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A Time Crisis 2 Retroventure

With Retroventure we unearth and visit titles from the vaults of videogame history. From pixels to early polygons, from Western RPGs to Japanese platformers, it’s never too late to give these games the attention they deserve. For the first feature in this running series, Nick Vracar lock’n’loads for Time Crisis 2.
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I’ve always loved light gun games. I’ve spent way too many quarters at the arcades, when arcades were king, on plenty of these. Time Crisis 2 was one of them, and like many light gun games, it was one I never finished. As an unemployed high school student I only had so much money to spend, whether it be at the arcade or for the home edition, of which I never owned back in the day.

Finding a working copy of the game, along with a compatible GunCon 2 was simple enough. A local video game store happened to have the two paired in a single package, sitting high on a shelf, untouched for months at a time. The package collected dust with the best of ’em. It was quite likely because it doesn’t work for most people.

The problem with light gun games is they rely on technology that’s largely been phased out, and it’s not the video game consoles. It’s the televisions. Light gun games do not work with flat screen TVs at all. There’s technical reasons for this sort of thing, and if you’re curious about what allows them to work, click here. The important thing to note is that Time Crisis 2 only works on projection televisions. I, fortunately, have one.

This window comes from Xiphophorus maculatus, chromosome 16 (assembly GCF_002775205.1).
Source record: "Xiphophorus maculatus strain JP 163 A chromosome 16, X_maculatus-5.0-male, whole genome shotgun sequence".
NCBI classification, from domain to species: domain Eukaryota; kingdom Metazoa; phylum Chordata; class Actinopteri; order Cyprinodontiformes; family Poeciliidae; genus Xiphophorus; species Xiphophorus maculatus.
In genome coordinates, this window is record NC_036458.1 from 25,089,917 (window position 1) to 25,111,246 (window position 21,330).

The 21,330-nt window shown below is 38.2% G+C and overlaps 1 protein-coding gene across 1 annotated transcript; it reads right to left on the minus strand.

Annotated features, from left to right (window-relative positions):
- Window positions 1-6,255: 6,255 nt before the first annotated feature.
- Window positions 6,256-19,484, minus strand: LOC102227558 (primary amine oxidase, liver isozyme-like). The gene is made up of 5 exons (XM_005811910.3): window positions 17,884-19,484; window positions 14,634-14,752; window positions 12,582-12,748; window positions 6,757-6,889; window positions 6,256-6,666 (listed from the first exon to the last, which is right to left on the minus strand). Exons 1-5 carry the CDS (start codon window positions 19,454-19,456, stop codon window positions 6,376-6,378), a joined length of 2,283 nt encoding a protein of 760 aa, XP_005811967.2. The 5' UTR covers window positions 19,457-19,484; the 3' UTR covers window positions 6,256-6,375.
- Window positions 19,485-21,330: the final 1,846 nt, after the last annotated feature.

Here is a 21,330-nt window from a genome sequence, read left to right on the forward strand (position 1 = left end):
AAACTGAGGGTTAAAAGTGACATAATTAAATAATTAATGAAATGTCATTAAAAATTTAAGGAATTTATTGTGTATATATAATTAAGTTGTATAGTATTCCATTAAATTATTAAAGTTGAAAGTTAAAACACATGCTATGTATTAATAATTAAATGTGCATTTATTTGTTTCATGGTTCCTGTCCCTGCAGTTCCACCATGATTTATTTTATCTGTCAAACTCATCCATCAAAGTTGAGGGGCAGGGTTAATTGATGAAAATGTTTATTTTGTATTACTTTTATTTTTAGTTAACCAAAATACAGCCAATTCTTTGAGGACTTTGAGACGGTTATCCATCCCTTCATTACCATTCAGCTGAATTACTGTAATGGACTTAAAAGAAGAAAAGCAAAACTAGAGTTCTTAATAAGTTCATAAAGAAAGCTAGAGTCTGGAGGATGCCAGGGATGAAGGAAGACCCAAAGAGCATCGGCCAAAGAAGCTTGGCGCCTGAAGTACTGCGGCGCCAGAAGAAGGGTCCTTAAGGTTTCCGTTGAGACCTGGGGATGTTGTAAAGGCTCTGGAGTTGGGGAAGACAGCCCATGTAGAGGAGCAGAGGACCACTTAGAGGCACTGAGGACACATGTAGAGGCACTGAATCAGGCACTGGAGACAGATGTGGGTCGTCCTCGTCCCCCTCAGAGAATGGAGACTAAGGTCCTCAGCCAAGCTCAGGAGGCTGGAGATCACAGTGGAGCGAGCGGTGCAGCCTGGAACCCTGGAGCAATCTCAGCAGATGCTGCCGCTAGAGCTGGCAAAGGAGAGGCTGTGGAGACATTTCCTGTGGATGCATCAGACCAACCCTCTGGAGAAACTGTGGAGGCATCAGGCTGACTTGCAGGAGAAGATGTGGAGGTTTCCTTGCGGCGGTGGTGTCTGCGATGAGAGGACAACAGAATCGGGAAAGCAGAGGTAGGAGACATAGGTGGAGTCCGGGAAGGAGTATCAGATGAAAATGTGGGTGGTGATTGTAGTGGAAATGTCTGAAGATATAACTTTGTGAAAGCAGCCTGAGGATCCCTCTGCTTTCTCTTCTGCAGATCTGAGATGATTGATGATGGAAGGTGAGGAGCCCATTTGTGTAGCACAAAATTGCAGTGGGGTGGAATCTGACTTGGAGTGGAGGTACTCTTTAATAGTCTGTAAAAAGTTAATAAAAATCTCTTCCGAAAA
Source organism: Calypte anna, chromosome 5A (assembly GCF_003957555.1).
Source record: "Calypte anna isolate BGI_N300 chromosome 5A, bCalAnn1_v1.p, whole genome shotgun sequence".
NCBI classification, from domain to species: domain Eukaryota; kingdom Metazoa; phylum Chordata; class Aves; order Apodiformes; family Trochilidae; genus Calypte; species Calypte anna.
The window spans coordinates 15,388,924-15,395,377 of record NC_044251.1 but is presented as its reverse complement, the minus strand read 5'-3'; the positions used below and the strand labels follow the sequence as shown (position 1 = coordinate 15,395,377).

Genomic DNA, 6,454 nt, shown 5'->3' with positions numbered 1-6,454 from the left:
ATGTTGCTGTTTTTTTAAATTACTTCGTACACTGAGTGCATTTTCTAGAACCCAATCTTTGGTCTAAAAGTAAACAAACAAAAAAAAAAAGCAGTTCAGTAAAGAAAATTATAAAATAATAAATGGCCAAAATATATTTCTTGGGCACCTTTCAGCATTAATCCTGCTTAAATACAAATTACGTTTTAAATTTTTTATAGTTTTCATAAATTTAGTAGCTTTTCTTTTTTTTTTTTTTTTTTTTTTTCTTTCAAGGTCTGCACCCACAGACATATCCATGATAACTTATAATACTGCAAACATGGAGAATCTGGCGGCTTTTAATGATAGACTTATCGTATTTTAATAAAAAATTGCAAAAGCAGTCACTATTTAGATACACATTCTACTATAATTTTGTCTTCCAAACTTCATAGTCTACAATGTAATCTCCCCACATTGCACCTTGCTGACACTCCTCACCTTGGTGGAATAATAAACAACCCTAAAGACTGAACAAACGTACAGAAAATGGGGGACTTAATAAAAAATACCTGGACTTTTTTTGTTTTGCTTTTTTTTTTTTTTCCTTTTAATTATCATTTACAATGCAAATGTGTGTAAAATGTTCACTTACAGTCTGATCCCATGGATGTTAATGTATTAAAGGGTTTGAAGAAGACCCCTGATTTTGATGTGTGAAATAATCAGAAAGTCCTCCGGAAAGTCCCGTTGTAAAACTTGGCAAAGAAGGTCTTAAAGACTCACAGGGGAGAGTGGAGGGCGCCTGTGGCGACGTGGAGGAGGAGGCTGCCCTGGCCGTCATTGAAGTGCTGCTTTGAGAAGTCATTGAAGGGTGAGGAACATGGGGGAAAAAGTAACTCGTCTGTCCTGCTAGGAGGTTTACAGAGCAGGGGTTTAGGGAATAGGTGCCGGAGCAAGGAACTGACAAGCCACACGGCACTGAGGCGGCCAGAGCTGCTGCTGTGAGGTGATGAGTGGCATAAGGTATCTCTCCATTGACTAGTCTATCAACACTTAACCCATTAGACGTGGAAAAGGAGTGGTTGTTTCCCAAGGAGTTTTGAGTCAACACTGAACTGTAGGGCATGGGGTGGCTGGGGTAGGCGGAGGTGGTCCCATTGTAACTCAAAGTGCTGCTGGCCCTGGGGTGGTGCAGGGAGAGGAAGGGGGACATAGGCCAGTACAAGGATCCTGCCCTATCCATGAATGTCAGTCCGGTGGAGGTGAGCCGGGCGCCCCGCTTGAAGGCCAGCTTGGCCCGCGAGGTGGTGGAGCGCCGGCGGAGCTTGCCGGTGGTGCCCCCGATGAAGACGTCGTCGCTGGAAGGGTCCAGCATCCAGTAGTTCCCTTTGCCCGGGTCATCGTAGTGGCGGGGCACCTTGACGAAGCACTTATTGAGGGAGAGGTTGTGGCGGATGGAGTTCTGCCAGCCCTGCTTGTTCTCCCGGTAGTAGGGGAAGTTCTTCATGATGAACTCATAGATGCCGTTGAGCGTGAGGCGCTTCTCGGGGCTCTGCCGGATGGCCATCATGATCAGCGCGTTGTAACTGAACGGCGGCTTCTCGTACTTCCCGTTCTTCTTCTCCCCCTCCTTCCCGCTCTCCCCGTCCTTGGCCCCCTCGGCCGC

Hooking up the GunCon was a lot trickier than I expected. It wasn’t the simple matter of plugging the gun into the PlayStation 2. The gun plugged into the PS2 via the USB, as well as into the video input on the TV. The cord is simply not as long as it should be. It’s serviceable, but I found myself shifting around where the PS2 was and adjusting how the TV was angled in order to better shoot the screen.

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And then after a quick calibration, it was time to play the game. The voice acting was terrible. The story was absolute crap. The villain apparently has a plot involving a nuclear satellite, being launched into space. Somehow evil would be perpetrated by this. Either way, it’s up to two gunmen to put a stop to Ernesto Diaz’s plans in the sequel to the one of the original cover-based shooters.

The game itself is incredibly short. There are only three stages, each one divided into three areas. Each area can be completed in about two minutes. What it lacks in stamina, however, it makes up for in extremely odd continue mechanics. During my first play-through, of which I lost, I only had three credits. I didn’t beat the game, but I did unlock an extra, fourth credit.

My second try also resulted in failure, but I got farther this time. I got all the way to the last stage, even. Once again I unlocked more credits. During my next play-through I had six credits; more than enough to kill anything that moves. Twenty minutes later I was done with the game. Free-play was unlocked.

It was a short game, but that didn’t stop me from playing it long enough for my index fingers to become sore. I played it again akimbo style. I played it with a friend. It was a grand ol’ time. Then the television broke. Now the game sits on yet another shelf, collecting dust.

The author of this fine article

is a Senior Staff Writer at Thunderbolt, having joined in July 2011.

Gentle persuasion

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